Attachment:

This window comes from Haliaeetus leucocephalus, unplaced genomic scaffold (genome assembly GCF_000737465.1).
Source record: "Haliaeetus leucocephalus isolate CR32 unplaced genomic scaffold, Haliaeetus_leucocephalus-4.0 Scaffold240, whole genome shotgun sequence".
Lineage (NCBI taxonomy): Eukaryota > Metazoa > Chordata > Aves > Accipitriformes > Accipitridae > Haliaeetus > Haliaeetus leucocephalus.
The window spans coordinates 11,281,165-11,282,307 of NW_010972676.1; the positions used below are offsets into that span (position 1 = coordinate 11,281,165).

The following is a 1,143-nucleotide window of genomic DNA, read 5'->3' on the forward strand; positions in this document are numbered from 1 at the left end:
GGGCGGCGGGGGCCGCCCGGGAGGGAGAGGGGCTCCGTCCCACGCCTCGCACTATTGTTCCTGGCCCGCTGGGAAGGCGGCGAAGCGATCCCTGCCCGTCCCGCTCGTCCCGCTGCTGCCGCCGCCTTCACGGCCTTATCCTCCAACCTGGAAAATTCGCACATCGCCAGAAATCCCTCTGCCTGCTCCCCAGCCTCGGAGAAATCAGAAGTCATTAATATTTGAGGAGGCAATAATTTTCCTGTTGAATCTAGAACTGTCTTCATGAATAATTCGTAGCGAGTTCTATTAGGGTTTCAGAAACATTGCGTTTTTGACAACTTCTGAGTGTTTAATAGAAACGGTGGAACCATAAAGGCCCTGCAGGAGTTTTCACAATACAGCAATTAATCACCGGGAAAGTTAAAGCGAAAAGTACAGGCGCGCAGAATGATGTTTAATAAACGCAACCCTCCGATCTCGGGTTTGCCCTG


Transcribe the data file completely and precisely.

This window comes from Haliaeetus leucocephalus, unplaced genomic scaffold (genome assembly GCF_000737465.1).
Source record: "Haliaeetus leucocephalus isolate CR32 unplaced genomic scaffold, Haliaeetus_leucocephalus-4.0 Scaffold240, whole genome shotgun sequence".
Lineage (NCBI taxonomy): Eukaryota > Metazoa > Chordata > Aves > Accipitriformes > Accipitridae > Haliaeetus > Haliaeetus leucocephalus.
The window spans coordinates 11,281,165-11,282,307 of NW_010972676.1; the positions used below are offsets into that span (position 1 = coordinate 11,281,165).

The following is a 1,143-nucleotide window of genomic DNA, read 5'->3' on the forward strand; positions in this document are numbered from 1 at the left end:
GGGCGGCGGGGGCCGCCCGGGAGGGAGAGGGGCTCCGTCCCACGCCTCGCACTATTGTTCCTGGCCCGCTGGGAAGGCGGCGAAGCGATCCCTGCCCGTCCCGCTCGTCCCGCTGCTGCCGCCGCCTTCACGGCCTTATCCTCCAACCTGGAAAATTCGCACATCGCCAGAAATCCCTCTGCCTGCTCCCCAGCCTCGGAGAAATCAGAAGTCATTAATATTTGAGGAGGCAATAATTTTCCTGTTGAATCTAGAACTGTCTTCATGAATAATTCGTAGCGAGTTCTATTAGGGTTTCAGAAACATTGCGTTTTTGACAACTTCTGAGTGTTTAATAGAAACGGTGGAACCATAAAGGCCCTGCAGGAGTTTTCACAATACAGCAATTAATCACCGGGAAAGTTAAAGCGAAAAGTACAGGCGCGCAGAATGATGTTTAATAAACGCAACCCTCCGATCTCGGGTTTGCCCTG